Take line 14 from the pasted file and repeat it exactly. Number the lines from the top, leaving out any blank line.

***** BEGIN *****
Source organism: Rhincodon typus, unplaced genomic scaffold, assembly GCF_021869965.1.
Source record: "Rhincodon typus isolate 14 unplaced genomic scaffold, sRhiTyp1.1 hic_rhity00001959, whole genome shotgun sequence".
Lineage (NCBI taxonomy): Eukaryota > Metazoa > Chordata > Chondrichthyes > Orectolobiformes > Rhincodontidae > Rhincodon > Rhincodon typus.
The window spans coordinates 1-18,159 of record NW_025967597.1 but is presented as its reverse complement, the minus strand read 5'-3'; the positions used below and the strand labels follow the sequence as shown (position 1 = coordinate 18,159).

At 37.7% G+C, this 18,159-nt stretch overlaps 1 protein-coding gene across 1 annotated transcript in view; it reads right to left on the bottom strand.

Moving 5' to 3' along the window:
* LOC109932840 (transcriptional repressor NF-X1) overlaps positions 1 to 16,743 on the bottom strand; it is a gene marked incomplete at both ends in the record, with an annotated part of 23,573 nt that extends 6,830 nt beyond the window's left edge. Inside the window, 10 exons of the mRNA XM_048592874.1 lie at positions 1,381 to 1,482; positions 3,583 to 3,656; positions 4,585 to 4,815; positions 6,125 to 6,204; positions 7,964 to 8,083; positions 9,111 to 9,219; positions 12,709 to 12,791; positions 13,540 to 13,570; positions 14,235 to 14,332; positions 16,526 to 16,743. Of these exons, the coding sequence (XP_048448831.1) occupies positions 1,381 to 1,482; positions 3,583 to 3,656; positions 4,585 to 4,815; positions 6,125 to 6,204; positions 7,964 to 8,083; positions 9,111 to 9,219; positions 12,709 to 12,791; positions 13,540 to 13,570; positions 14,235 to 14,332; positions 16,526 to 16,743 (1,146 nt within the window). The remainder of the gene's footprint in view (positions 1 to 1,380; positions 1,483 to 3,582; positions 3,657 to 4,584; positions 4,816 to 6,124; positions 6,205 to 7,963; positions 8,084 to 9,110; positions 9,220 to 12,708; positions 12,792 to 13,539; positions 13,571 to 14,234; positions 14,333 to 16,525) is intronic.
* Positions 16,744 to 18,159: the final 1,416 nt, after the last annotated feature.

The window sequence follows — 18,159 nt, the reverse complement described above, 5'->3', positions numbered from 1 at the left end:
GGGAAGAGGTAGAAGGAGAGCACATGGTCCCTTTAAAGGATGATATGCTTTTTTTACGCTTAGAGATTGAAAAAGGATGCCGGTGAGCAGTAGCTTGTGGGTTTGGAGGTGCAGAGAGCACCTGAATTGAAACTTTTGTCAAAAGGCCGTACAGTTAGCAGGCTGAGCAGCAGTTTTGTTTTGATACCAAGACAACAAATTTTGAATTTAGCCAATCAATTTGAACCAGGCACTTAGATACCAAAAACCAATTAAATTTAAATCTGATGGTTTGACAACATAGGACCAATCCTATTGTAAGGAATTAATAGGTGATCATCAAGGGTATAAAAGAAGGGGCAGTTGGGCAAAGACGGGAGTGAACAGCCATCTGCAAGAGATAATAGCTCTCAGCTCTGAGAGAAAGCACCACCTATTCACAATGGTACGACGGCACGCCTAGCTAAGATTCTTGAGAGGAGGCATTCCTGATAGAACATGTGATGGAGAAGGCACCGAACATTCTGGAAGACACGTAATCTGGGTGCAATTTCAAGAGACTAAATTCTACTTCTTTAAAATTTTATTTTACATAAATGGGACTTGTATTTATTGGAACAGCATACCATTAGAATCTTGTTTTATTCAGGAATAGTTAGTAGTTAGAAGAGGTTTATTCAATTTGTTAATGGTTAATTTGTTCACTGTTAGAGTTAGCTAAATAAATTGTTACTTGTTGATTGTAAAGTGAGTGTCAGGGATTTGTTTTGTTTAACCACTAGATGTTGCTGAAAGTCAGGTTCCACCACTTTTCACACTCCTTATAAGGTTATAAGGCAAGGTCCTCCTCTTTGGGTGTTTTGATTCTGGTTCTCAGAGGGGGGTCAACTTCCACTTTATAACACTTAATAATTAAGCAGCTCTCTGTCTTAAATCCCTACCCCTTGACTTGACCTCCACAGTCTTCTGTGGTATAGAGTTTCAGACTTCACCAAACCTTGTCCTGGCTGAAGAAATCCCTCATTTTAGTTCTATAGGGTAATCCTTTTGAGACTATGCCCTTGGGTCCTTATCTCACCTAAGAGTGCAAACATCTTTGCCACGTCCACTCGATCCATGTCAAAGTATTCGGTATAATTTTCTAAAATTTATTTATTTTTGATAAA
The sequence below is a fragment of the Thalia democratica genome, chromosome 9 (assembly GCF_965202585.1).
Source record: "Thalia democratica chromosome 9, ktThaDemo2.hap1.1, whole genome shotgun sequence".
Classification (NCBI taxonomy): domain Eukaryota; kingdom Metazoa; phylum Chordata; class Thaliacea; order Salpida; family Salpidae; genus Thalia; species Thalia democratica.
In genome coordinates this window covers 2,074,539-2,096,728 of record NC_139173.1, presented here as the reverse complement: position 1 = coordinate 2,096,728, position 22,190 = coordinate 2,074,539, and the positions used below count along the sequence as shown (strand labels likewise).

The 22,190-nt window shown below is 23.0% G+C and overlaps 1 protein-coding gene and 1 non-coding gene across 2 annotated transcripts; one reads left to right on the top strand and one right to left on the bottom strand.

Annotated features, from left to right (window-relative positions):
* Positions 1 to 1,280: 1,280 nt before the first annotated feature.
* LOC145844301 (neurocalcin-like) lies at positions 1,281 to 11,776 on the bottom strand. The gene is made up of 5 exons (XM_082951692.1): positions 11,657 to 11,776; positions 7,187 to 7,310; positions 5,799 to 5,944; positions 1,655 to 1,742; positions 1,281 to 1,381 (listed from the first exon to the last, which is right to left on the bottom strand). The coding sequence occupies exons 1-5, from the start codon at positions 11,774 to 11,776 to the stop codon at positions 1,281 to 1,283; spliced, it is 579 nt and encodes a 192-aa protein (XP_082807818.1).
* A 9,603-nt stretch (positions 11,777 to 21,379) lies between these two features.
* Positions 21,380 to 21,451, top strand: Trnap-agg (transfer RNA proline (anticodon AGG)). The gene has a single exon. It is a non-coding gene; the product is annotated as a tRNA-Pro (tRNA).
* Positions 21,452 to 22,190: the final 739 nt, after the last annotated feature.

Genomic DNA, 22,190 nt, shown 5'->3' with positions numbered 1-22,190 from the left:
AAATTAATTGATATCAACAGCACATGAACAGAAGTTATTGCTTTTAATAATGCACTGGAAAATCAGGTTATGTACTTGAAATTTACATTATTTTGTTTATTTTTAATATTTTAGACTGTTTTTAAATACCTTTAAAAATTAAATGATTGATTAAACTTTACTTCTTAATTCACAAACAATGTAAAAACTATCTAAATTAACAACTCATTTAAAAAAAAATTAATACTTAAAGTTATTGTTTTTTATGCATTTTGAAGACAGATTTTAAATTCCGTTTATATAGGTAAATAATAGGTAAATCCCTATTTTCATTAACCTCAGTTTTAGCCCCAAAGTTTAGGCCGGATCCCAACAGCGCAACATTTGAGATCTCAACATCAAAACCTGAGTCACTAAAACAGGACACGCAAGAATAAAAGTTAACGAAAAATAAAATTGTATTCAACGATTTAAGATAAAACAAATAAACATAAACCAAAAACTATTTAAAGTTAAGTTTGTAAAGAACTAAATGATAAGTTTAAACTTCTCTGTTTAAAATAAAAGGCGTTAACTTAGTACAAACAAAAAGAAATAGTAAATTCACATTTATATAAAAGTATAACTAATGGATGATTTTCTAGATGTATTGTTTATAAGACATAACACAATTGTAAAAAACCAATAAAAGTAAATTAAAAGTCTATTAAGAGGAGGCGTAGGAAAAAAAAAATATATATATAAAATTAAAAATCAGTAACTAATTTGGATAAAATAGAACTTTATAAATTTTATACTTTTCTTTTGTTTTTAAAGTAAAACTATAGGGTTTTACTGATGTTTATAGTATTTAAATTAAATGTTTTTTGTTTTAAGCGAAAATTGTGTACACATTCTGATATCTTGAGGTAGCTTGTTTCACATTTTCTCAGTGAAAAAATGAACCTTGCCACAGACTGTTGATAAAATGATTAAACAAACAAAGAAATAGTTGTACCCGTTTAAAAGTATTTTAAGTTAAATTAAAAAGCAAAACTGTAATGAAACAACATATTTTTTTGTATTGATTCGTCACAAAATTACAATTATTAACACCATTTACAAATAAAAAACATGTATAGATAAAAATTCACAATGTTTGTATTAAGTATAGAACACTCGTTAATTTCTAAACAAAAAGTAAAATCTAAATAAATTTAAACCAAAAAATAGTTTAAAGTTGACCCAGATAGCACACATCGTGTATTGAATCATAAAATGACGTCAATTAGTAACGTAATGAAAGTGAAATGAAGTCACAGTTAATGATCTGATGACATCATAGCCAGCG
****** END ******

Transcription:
In genome coordinates this window covers 2,074,539-2,096,728 of record NC_139173.1, presented here as the reverse complement: position 1 = coordinate 2,096,728, position 22,190 = coordinate 2,074,539, and the positions used below count along the sequence as shown (strand labels likewise).